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I Can’t Remember When I started Asking Why?

A young boy recalls how asking "Why?" got him into trouble many times before he learned to temper his questioning.

"History has always interested me and in school I paid close attention to how our nation was founded and who was who. Upon learning about the Father of our country, George Washington, I went home to tell everyone that George Washington was my father.  No one paid any attention to me until daddy’s friend came to visit. . . ."

Author unknown

It must have been early in life when I started questioning everyone and everything around me.  My father, who at times was not very patient, did answer my questions and of course, add a little humor into the explanation whenever possible.  His humor would also get me in deep trouble as I often shared his explanations with others.  Once we were digging up worms for the boys to go fishing and he asked me what one worm said to another.  I, in my wee wisdom replied, “let’s get married.”  Daddy replied that worms were part of each other and could reproduce by themselves with a female and male part within the same worm. The nuns did not like me repeating this story.

We used to have a dog that would have puppies every time we turned around.  We often got to watch her have her pups as well.  Once she came home and had porcupine needles on her mouth.  We would have to get the pliers and take them out.  Upon doing this I asked daddy how baby porcupines could be born without hurting their mother.  He didn’t answer me but simply shook his head and shrugged his shoulders.  That meant I had to be more imaginative in asking this question another time.

Everyday I would wake up wondering how things or people behaved the way they did.  Spring was the perfect month for a child like me to ask away.  Once it was close to Mother’s Day all the young children were busy getting ready for their first Holy Communion Day.  I noticed a bunch of white ant like flies coming out of the ground.  I immediately brought daddy over to ask him about them.  He informed me it was all the young children who were getting ready to receive Jesus in Holy Communion.  Their outfits were white so they must have been all girls. I made a dash to tell Sister Joseph the next day about my discovery.  I informed all the catechism students that they all were flies at one time but that they did look nice in their white dresses.  I also told them I didn’t think the boys had made it because I didn’t see black flies with them.  Sister Joseph had a big talk with daddy.  Daddy told me not to repeat everything he told me.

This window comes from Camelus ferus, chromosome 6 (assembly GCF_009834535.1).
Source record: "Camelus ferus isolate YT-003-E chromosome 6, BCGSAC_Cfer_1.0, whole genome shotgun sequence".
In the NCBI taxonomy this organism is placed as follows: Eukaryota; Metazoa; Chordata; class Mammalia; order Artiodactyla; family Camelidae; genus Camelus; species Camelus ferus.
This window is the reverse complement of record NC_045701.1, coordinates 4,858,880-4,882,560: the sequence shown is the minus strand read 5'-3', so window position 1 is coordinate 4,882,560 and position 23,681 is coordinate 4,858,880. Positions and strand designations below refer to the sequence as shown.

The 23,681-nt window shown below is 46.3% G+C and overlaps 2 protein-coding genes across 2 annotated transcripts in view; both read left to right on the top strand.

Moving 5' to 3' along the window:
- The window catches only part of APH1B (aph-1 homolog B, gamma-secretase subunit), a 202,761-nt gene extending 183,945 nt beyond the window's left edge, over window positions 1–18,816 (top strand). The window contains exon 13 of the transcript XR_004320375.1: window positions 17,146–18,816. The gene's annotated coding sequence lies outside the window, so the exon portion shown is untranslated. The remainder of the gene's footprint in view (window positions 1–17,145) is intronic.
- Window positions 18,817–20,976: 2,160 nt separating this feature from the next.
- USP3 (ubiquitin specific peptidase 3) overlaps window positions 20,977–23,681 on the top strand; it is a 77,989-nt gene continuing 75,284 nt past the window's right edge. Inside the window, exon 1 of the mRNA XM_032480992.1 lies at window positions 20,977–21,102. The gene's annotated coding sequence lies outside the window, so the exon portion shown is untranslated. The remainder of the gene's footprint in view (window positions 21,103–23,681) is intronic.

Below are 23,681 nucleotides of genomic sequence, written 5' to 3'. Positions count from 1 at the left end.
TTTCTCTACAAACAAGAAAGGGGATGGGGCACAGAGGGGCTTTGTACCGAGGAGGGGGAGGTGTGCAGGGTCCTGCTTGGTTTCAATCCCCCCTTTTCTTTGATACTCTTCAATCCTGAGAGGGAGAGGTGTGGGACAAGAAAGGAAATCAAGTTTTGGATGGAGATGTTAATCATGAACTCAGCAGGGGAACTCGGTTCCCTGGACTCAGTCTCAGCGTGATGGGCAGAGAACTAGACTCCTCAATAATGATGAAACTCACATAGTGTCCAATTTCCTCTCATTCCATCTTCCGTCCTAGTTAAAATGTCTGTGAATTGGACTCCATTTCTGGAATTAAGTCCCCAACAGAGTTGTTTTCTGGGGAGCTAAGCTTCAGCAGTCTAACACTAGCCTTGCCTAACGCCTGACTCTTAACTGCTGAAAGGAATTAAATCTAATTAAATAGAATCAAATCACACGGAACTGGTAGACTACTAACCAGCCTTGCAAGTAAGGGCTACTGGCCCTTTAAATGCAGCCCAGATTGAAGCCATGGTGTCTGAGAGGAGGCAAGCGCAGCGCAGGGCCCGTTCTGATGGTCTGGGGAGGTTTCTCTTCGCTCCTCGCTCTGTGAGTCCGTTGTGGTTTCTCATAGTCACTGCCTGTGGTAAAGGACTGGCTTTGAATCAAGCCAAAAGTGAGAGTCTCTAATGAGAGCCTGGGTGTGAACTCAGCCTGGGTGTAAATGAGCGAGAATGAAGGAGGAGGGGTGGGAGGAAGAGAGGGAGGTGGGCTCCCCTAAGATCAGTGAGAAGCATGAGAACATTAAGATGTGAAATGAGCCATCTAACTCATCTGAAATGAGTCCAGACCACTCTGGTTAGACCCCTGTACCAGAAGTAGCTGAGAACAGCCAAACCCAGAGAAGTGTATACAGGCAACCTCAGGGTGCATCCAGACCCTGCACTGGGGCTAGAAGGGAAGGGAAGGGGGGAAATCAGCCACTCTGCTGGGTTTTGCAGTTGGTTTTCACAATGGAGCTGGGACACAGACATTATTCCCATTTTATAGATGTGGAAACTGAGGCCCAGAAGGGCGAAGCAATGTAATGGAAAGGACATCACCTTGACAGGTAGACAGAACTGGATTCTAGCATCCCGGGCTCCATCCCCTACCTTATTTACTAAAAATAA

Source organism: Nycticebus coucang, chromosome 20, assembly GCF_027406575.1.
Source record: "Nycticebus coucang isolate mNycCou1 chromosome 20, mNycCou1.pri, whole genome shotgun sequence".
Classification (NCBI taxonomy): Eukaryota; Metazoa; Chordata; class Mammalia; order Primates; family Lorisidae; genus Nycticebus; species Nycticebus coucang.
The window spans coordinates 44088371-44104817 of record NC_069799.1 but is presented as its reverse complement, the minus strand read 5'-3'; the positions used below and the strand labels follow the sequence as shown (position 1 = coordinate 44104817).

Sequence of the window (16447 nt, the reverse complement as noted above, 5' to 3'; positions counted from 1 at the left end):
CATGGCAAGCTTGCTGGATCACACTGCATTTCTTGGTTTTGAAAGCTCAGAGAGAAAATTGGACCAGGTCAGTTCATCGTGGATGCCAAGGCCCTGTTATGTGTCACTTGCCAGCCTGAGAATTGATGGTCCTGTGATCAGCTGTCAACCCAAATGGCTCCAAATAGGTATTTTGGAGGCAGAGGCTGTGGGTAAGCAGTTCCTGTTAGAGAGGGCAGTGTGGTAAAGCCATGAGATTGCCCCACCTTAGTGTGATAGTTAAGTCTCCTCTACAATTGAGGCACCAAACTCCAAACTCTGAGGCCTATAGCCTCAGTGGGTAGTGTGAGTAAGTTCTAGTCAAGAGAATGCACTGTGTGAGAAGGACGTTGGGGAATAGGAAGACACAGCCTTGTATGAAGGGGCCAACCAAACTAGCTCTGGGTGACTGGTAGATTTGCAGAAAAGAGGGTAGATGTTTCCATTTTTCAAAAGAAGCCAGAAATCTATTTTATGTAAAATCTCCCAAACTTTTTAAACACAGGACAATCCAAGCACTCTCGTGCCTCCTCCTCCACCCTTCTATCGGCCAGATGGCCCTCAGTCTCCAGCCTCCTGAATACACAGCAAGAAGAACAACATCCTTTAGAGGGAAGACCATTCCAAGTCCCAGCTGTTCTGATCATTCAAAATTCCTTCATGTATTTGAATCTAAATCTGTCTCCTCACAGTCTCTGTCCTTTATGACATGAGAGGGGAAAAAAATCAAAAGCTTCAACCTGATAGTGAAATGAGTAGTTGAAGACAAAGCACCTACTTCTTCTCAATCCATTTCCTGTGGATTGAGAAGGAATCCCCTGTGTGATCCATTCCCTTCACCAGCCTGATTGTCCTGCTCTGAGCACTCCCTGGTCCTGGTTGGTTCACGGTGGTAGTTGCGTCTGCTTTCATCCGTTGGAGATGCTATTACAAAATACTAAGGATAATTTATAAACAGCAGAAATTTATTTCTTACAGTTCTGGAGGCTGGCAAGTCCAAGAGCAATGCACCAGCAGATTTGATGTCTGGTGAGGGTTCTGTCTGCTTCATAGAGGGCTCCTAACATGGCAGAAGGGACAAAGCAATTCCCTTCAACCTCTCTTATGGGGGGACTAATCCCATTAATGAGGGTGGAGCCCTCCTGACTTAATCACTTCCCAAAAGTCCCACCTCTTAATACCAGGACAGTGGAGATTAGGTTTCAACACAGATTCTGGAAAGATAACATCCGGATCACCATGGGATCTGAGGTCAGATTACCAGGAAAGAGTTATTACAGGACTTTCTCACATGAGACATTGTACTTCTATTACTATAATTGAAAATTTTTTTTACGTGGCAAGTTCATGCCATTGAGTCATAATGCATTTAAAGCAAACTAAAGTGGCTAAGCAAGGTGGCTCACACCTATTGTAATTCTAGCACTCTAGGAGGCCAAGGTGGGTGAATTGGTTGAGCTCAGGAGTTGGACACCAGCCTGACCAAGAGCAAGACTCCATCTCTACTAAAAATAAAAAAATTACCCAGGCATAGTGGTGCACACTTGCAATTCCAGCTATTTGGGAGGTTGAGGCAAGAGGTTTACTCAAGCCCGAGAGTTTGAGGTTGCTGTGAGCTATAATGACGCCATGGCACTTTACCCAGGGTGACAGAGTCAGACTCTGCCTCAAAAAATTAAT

My Daddy loved politics and so I would hear him discuss politics all the time.  There was a saying [dicho] “No te fies del mexicano que fuma puro, ni del gringo que te dice compadre.  Never trust a Mexican who smokes a cigar, or a gringo who tell you he’s your pal.”  {The cigar-smoking Mexican has become Americanized and no longer has the Mexican-American’s interests at heart, while the supposedly friendly American just wants the Mexican vote.}  And so the day came when the politicians were making their way to East Pecos in a car that had a loudspeaker in it.  They would inform everyone about the coming political rally and where to go hear them and of course, who the main politician was.  The car would make partial stops along the dirt roads.  I happened to be standing along the road and the car came to a stop and the politician, Ingram Pickett, got out to shake hands with people. He would let little children hold the speaker and I quickly grabbed it.  He was also smoking a cigar.  Quickly the ditcho, “No te fies del mexicano que fuma puro, Ni del gringo que te dice compadre,” was heard all over East Pecos as I yelled into the speaker.  It was Daddy’s turn to ask me why I had said that.  I told him that he said that all the time.  I had embarrassed him this time but he did laugh with the rest of the crowd including the politicians who continued on.

History has always interested me and in school I paid close attention to how our nation was founded and who was who.  Upon learning about the Father of Our country, George Washington, I went home to tell everyone that George Washington was my father.  No one paid any attention to me until daddy’s friend came to visit.

Because we lived in an area that had three other homes people simply ask the question  “Donde vive tu papa?”

I answered that I had two fathers one who lived in that house and I pointed to our house and my other father lived in the colonies in Plymouth Rock.  Then I asked him if he was his father too.  By then my daddy had appeared and could tell that once again I had asked a question that was going to demand a good explanation.  I was told to hurry along.

I loved learning and maybe asking questions was one way to learn.  Daddy tried hard to teach me to use some common sense when asking.  He inspired me to keep learning, which is why I probably became a teacher of history. The questions are much harder today but I still ask.